The Impact on California Nonprofits

The lack of formal policies and reliance on perceived “best practices” results in drastically inconsistent approaches to funding. In focus groups conducted by California Association of Nonprofits (CalNonprofits), nonprofits reported that their funders cover anywhere from 0% to 17% of indirect or overhead costs. And the nonprofits also reported inconsistencies in definitions of overhead, lack of standardization in grant applications, and the need to educate grantmakers around overhead issues.

Nationally and within California, research shows that funding for nonprofits organizations generally fails to cover the full cost of programs and services. Roughly seven in 10 nonprofits in California say the government funding they receive fails to cover the full cost of their services, according to Nonprofit-Government Contracts and Grants: California Findings a new report from the Urban Institute. A majority (64%) of California nonprofits reported that government contracts and grants pay only 10% or less for overhead costs. (Urban Institute, 2015).

Additionally, Nonprofit Finance Fund recently released the findings of the 2015 State of the Nonprofit Sector that included results from a survey of more than 1,100 nonprofit organizations across the state of California. The research revealed that the top challenges nonprofits are facing are achieving long-term financial sustainability, attracting and retaining staff and raising funding that covers the full cost (Nonprofit Finance Fund, 2015 State of the Nonprofit Sector Survey). When organizations were asked if funding covered the full cost of achieving outcomes, the overwhelming answer was “No.” 

These limitations on full cost recovery lead to several problematic consequences in the nonprofit sector. In an article titled Paying for Not Paying for Overhead, authors Hager, Rooney, Pollack and Wing claim that overhead limitations impact critical capacity and infrastructure needs of nonprofits, including staffing and technology. They say, “Limits on administrative costs are a cause for concern because nonprofits must find ways to cover those costs. Trying to minimize overhead costs might lead nonprofits to offer low pay for administrative positions, making it difficult to recruit and retain skilled and experienced staff. Or they may forgo investments in technology, reducing productivity and effectiveness” (Hager et al., 2005).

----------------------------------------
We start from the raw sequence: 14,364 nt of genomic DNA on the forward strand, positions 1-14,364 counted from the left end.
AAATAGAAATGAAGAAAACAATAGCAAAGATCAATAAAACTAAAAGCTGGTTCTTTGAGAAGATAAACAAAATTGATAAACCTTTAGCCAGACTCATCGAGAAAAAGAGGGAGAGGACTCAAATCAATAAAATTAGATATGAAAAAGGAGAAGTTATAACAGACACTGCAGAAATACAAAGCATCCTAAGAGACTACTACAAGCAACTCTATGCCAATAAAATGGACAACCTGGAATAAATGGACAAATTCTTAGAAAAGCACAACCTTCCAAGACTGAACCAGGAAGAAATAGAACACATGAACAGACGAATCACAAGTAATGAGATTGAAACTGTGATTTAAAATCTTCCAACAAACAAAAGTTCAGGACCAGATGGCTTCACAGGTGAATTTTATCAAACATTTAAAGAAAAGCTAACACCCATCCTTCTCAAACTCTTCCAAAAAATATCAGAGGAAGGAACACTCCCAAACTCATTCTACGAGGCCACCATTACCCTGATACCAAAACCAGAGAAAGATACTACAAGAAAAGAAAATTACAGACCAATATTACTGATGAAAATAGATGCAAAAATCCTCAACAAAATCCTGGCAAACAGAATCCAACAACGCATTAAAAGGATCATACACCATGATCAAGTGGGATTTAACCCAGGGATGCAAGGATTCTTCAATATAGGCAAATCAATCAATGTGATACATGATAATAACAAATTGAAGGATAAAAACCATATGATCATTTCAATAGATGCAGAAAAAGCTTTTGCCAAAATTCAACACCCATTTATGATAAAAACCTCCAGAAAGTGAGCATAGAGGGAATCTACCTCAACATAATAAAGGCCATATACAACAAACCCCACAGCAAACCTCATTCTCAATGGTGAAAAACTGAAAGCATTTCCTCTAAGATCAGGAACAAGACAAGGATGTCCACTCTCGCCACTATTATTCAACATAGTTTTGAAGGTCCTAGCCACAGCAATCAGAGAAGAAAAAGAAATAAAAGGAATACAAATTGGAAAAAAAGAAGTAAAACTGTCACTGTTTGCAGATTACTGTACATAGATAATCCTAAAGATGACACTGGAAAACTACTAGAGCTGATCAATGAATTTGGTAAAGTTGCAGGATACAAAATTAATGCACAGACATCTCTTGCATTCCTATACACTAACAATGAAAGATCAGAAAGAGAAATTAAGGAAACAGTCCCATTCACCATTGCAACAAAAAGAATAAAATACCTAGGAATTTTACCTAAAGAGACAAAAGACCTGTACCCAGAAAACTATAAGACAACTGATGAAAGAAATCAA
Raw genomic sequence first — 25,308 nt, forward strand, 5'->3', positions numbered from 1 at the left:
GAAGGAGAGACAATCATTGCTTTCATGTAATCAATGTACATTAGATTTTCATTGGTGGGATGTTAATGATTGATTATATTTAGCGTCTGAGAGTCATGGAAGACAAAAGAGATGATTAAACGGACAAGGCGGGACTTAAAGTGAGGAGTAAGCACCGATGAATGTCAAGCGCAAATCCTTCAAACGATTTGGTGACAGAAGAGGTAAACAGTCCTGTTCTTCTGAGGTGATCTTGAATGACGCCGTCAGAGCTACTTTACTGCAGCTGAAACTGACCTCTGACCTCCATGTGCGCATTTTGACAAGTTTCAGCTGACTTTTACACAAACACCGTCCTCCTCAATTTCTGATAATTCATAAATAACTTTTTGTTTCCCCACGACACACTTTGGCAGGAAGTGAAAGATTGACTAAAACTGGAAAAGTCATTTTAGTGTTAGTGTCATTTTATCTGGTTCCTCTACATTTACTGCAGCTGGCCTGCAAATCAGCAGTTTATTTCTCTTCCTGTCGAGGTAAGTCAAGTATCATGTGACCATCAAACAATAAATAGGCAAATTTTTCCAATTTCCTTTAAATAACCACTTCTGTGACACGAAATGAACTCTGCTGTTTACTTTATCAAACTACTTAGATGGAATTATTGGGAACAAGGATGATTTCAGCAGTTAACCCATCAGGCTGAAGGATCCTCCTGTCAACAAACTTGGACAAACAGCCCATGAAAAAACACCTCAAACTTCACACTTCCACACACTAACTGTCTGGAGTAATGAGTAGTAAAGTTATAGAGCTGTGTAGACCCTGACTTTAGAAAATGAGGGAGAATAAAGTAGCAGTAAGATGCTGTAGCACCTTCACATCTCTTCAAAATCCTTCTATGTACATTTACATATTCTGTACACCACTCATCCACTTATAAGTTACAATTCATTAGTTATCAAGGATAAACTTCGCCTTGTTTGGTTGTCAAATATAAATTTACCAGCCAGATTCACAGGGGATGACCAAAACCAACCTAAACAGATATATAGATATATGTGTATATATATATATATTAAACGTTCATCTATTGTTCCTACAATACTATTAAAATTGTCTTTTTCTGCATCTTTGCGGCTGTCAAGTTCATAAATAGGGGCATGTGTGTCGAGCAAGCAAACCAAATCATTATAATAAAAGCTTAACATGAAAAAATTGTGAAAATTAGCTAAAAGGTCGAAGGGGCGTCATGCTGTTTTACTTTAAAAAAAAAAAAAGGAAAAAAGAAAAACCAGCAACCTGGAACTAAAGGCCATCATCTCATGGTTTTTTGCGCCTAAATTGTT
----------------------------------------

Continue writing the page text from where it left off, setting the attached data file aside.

Most nonprofits in the state are operating with little or no safety net, with 53% of nonprofits report having three months or less of cash of hand (Nonprofit Finance Fund, 2015). And for nonprofit organizations serving low-income communities, 60% of organizations reported having less than three months of cash readily available (Nonprofit Finance Fund, 2015). Lack of liquidity means scrambling to manage payroll, cutting or reducing programs, and reducing staff hours or eliminating staff positions. These organizations do not have the financial capital to withstand risk and adapt to changes in the communities they serve.


CALIFORNIA NONPROFITS
OVERALL

13%

40%

53%

47%

MONTHS
OF CASH

<1 Month

1 - 3 Months

TOTAL (Less Than 3 Months)

3 Months+

CALIFORNIA NONPROFITS SERVING
LOW-INCOME COMMUNITIES

14%

46%

60%

40%


While nearly 80% of nonprofit organizations have reported an increase in demand, only 44% said they could meet that demand. Among organizations serving low-income communities, only 35% of nonprofits could meet the demand for often critical safety net services. The result is that everyday people in our communities are being denied access to critical services from healthcare to workforce development to childcare.


ABILITY TO
MEET DEMAND

Yes

No

CALIFORNIA NONPROFITS
OVERALL

44%

56%

CALIFORNIA NONPROFITS SERVING
LOW-INCOME COMMUNITIES

35%

65%